tribuneship, n.tribunitial, tribunicial /trib'yeuh nish"euhl/, adj.
/trib"yoohn, tri byoohn"/, n.
1. a person who upholds or defends the rights of the people.
2. Rom. Hist.
a. any of various administrative officers, esp. one of 10 officers elected to protect the interests and rights of the plebeians from the patricians.
b. any of the six officers of a legion who rotated in commanding the legion during the year.
[1325-75; ME < L tribunus, deriv. of tribus TRIBE]
/trib"yoohn, tri byoohn"/, n.
1. a raised platform for a speaker; a dais, rostrum, or pulpit.
2. a raised part, or gallery, with seats, as in a church.
3. (in a Christian basilica) the bishop's throne, occupying a recess or apse.
4. the apse itself.
5. tribunal (def. 3).
[1635-45; < ML tribuna; r. L tribunale TRIBUNAL]

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In ancient Rome, any of various military and civil officials.

Military tribunes were originally infantry commanders. In the early republic there were six to a legion; some were appointed by consuls or military commanders, others elected by the people. During the Roman empire (from 27 BC), the emperor nominated military tribunes, the office of which was considered preliminary to a senatorial or equestrian career (see eques). Of the civil tribunes, the most important were the tribunes of the plebs (see plebeian), who were elected in the plebeian assembly. By 450 BC there were 10 plebeian tribunes, who were elected annually with the right to intervene in cases of unjust acts of consuls or magistrates by saying "Veto" (meaning "I forbid it"). The office became powerful; its powers were curtailed by Sulla but restored by Pompey. Under the empire the powers of the plebeian tribunes passed to the emperor.

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▪ Roman official
Latin  Tribunus,  

      any of various military and civil officials in ancient Rome.

      Military tribunes (tribuni militum) were originally infantry commanders. Under the early republic there were six to a legion; some were appointed by the consuls (chief executives) or military commanders, and others were elected by the people. Under the empire (after 27 BC) the military tribunate was a preliminary part of a senatorial or an equestrian career and subject to the emperor's nomination. Tribunes commanded bodyguard units and auxiliary cohorts.

      The tribuni plebis (tribunes of the plebs, or lower classes) were in existence by the 5th century BC; their office developed into one of the most powerful in Rome. The exact date of its institution, the original mode of election, and the original extent of its powers are uncertain. From 471 BC the tribunes of the plebs were elected in the plebeian assembly (concilium plebis), over which they presided, and thus could express, and agitate for, plebeian demands. Their power was exercised through the veto (intercessio), which could invalidate the acts of consuls and lower magistrates and of their own colleagues. Their persons were legally inviolable. By 450 they were 10 in number. It was their duty to protect persons against the acts of magistrates, but they could also initiate prosecutions of offenders against the state. From 300 BC most legislation was introduced by tribunes because the legislative process in the plebeian assembly was less cumbersome than in the centuriate assembly (see comitia). After 287 BC, when the people they represented began to rise in the social scale, some tribunes began to use their powers to thwart more sweeping popular proposals. Others, like Gaius and Tiberius Gracchus in the 2nd century BC, continued to champion them, even in the area of land reform and debtor relief. Their powers were curtailed by Sulla, then restored by Pompey in the 1st century BC. Under the empire (after 27 BC) the tribunes themselves were without authority, but the “tribunician power” (tribunicia potestas) was held by the emperor, and was a major element in his authority. By virtue of it, he had personal inviolability, could veto measures freely, summon the organs of government, and propose decrees and legislation. He numbered the years of his power by it, thus exploiting to the full the old democratic tradition of the champion of the plebs.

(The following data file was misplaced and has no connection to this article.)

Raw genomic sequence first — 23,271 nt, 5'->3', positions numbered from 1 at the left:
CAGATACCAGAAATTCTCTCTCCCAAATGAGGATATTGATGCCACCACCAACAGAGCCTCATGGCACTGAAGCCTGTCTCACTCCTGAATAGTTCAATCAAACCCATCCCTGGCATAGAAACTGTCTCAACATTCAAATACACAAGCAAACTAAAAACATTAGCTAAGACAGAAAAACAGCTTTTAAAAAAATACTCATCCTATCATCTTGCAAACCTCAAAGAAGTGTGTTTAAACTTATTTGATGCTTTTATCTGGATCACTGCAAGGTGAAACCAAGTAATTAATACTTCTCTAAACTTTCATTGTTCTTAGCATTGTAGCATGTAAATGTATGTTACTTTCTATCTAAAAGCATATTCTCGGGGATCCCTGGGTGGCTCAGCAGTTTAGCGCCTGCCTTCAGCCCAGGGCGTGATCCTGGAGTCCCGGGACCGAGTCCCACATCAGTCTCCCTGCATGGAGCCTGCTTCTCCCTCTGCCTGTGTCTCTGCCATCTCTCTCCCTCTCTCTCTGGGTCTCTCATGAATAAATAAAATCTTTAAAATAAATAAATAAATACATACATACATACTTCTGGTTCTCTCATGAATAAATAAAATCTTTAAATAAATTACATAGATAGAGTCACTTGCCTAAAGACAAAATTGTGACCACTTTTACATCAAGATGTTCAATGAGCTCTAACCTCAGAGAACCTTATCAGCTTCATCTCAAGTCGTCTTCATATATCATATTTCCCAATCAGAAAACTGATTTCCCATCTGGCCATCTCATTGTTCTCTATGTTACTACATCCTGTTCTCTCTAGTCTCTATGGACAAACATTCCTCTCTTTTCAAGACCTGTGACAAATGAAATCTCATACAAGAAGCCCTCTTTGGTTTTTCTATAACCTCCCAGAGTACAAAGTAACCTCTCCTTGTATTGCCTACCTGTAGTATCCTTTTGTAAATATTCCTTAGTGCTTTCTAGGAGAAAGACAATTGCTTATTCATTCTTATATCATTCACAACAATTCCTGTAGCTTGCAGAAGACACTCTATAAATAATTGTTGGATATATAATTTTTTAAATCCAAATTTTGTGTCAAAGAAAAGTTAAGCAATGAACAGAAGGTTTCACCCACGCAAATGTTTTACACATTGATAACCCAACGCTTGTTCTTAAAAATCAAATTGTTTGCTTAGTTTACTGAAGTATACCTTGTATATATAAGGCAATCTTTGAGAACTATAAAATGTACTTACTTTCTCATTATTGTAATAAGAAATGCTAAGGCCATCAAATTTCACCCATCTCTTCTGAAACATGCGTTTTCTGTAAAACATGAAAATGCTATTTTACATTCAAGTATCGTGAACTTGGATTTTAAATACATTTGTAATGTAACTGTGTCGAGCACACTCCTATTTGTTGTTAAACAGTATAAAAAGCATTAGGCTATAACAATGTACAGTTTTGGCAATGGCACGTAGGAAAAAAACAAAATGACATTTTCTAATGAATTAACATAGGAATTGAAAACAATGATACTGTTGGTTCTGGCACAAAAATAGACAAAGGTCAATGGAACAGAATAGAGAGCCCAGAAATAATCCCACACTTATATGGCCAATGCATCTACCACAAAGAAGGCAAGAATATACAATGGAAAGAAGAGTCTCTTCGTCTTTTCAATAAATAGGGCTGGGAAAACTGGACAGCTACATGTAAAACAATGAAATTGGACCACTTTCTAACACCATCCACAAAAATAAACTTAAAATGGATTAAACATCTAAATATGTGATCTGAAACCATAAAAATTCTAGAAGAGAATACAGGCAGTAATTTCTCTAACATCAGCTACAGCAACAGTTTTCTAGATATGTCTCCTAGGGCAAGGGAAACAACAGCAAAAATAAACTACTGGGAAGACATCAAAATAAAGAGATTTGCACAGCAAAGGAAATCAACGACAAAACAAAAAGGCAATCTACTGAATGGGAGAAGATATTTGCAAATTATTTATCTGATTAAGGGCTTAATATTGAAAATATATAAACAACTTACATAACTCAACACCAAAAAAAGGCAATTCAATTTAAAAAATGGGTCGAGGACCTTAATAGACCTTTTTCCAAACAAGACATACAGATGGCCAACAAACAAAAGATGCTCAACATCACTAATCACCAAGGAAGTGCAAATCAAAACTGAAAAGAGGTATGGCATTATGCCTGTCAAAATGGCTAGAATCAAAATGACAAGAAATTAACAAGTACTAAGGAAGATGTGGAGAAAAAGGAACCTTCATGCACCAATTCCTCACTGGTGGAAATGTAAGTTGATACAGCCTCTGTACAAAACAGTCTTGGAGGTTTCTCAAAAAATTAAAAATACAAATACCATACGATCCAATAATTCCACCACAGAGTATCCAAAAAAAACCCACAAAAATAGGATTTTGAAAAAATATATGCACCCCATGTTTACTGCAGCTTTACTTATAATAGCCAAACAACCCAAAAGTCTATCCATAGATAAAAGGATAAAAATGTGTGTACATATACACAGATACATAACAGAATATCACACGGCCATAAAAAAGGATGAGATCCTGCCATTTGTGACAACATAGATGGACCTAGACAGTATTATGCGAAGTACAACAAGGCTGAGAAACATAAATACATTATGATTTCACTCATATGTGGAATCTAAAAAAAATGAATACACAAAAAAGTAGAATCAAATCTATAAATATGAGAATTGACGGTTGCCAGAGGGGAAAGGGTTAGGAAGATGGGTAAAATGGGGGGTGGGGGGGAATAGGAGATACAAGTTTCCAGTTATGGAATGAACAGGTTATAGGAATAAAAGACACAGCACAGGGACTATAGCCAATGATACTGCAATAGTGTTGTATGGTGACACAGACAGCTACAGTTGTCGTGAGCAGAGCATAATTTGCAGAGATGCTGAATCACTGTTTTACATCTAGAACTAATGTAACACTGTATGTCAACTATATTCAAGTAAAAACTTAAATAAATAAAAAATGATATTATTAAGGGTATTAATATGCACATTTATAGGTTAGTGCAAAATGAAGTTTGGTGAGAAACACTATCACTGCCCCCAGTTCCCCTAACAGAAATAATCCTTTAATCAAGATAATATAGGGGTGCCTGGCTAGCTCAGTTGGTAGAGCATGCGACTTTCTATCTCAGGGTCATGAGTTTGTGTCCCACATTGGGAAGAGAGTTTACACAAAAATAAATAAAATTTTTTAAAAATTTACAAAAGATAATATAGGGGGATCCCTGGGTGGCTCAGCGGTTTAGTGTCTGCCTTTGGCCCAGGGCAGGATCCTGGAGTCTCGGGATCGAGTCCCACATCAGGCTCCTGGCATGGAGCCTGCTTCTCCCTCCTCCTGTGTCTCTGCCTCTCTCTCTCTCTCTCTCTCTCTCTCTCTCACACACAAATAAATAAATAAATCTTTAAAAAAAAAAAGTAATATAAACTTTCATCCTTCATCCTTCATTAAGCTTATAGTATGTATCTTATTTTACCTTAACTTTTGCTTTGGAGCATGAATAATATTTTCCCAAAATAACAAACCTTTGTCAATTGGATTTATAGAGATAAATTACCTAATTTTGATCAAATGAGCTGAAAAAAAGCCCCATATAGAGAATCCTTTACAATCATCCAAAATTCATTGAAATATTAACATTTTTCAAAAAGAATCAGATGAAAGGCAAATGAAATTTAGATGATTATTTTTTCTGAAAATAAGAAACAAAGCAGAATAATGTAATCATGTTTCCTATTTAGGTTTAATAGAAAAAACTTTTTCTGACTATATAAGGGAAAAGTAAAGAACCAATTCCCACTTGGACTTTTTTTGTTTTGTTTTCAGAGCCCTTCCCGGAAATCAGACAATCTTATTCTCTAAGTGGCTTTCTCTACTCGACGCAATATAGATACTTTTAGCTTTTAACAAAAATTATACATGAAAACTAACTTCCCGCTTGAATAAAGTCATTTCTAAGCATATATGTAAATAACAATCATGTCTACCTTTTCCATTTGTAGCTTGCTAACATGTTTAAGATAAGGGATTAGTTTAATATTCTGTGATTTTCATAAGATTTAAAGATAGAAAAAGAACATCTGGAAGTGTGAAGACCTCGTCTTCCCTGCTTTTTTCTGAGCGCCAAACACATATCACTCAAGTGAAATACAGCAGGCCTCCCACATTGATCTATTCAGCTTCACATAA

Treasury tribunes (tribuni aerarii) were probably originally the officials who collected the tribute and distributed the soldiers' pay in the tribes. After 168 BC they remained a distinct order ranking below the equites.

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Universalium. 2010.

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